Florida State's "big league corner"

During the course of spring football, there was no question who the best player on the field was when the first teams were battling out on the gridiron. Head Coach Bobby Bowden called senior cornerback Patrick Robinson's performance ‘big-league', and for good reason. The Miami native is looking for a big season in 2009.

With the departure of Myron Rolle and Tony Carter this season, the Florida State secondary was in dyer need of someone to step up and lead the group. The player the coaches would look to was obvious.

Patrick Robinson has been a starter at Florida State for two seasons, and when healthy is one of the most feared cornerbacks in the ACC. The senior took the field this spring and looked like a man on a mission. His dominant play was good enough to earn him the honors of Florida State's most dominant player this spring.

Robinson is a player that some thought might have bit on the temptation to test the waters of the NFL draft and leave school early. Although he likely would have impressed some teams with combine results and impressive film from his sophomore season, the Miami native decided to return for his senior season.

"By coming back, I knew I could work hard and become a better play and a better prospect for the NFL," Robinson said. "I didn't think I was tough enough as a player in general to leave school early, so I knew it would only hurt me to leave early."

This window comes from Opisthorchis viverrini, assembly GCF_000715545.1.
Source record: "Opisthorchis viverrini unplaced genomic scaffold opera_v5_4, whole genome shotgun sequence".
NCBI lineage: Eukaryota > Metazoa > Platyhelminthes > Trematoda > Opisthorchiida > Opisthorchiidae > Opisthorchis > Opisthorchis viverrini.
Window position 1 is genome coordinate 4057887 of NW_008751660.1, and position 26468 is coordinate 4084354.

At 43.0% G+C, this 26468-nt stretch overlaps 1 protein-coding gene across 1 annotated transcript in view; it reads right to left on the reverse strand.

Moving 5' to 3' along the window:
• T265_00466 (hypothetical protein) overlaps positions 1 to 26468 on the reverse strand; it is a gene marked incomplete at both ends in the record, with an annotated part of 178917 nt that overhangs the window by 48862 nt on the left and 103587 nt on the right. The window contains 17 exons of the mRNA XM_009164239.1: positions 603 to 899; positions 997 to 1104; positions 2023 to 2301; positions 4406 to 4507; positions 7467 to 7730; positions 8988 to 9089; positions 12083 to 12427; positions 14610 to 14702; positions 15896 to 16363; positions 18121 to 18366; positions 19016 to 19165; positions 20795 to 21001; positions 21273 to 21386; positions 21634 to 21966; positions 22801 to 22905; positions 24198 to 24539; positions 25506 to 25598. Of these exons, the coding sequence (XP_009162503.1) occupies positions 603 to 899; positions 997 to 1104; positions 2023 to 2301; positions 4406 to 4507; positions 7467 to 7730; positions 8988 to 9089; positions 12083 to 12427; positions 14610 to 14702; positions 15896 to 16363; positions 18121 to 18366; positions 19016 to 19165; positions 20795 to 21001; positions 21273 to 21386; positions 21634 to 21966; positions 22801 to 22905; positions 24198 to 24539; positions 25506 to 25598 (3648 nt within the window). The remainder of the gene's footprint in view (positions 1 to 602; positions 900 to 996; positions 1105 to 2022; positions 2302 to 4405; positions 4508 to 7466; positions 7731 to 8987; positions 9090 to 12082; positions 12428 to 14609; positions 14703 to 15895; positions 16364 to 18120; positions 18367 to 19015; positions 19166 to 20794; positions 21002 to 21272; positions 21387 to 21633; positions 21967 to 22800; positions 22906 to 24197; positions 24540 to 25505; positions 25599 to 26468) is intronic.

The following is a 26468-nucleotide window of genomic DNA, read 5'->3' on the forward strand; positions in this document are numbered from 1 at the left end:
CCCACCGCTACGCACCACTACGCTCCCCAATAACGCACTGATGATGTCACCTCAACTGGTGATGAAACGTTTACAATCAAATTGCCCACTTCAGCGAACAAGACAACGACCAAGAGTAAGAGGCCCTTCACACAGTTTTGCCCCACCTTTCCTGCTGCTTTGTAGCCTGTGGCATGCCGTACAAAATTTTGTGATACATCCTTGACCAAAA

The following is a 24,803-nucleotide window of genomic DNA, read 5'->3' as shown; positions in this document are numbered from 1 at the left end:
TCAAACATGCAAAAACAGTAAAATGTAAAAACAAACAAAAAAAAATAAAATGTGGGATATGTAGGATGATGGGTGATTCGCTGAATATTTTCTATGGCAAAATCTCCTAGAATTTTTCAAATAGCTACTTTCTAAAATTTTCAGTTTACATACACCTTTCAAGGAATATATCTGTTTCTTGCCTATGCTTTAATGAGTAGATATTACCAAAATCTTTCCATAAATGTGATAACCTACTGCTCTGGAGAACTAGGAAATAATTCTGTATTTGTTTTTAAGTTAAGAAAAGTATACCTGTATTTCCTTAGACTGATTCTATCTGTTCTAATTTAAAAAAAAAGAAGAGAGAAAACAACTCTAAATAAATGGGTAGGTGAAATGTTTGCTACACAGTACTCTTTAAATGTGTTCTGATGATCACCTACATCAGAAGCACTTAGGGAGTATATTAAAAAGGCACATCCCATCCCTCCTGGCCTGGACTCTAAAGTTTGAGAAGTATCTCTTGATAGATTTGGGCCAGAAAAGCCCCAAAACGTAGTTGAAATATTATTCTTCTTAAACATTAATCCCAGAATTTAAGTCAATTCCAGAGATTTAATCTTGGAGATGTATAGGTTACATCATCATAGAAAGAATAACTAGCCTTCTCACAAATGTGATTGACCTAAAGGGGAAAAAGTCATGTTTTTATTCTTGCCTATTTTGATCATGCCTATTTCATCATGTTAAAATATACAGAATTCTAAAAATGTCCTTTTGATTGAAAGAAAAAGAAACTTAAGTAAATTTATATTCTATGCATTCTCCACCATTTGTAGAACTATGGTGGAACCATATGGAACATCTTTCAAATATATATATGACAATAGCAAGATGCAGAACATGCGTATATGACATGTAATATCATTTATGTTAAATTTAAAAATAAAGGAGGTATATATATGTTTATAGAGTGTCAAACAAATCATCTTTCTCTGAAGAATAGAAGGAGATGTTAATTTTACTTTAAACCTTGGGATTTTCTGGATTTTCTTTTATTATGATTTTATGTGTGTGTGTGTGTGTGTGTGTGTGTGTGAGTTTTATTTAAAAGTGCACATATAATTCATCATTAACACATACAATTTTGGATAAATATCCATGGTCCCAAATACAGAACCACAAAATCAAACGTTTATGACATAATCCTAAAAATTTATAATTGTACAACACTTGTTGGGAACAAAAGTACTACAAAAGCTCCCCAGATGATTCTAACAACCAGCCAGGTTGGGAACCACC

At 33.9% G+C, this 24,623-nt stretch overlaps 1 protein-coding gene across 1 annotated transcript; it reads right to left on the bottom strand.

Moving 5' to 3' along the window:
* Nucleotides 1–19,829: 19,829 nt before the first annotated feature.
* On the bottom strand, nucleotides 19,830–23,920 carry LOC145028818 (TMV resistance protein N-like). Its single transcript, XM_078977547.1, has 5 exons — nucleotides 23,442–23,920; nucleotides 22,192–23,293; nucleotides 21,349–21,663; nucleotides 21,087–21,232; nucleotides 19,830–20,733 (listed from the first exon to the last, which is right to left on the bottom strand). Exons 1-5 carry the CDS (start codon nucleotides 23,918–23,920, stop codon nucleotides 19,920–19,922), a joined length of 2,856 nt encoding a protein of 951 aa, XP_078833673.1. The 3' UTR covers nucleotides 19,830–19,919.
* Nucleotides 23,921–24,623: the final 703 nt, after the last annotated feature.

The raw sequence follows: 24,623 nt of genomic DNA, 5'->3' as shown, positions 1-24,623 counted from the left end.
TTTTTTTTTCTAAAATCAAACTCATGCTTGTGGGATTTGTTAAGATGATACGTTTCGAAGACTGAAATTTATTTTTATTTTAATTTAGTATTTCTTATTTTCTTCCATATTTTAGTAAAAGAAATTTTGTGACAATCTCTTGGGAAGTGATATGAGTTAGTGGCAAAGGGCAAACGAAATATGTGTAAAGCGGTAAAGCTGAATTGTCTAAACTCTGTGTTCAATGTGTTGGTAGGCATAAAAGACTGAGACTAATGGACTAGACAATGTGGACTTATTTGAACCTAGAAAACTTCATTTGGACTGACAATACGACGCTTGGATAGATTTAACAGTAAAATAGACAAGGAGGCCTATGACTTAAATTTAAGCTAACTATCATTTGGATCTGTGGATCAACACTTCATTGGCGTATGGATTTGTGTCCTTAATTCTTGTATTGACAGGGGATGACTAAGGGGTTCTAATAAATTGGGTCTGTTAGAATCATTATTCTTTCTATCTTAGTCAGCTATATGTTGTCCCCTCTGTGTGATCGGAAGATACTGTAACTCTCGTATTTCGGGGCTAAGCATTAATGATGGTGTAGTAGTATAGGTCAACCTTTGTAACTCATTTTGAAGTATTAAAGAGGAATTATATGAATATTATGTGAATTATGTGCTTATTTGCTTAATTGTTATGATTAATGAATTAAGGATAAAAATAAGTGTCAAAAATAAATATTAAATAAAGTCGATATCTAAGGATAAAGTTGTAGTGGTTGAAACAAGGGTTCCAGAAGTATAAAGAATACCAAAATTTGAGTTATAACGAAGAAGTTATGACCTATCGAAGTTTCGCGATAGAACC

Now that he is back, Robinson has made his goals clear. Lead the secondary, produce on the field and everything else will take care of itself.

"I need to stay focused so I can make sure I'm out there setting an example for the younger guys first and foremost," Robinson said. "If I'm out there working hard trying to lead them, then I have no choice but to grow as a player myself."

Although Robinson had one of the best spring's of any FSU corner in recent history, the secondary as a whole disappointed for the majority of March.

"We still have a ways to go," Robinson said. "I don't think the secondary as a whole performed to the level that Coach Andrews would like us to, and I don't think any of us accept the overall play of the secondary as a group from the spring."

In just over four months, Florida State will be forced to prove that they have grown as a team, and Robinson is determined to make sure his unit is ready for the Labor Day showdown against archrival Miami.

"We still have all of summer and fall before we play them," Robinson said. "I'm going to put it on me to make sure this group is ready for it."

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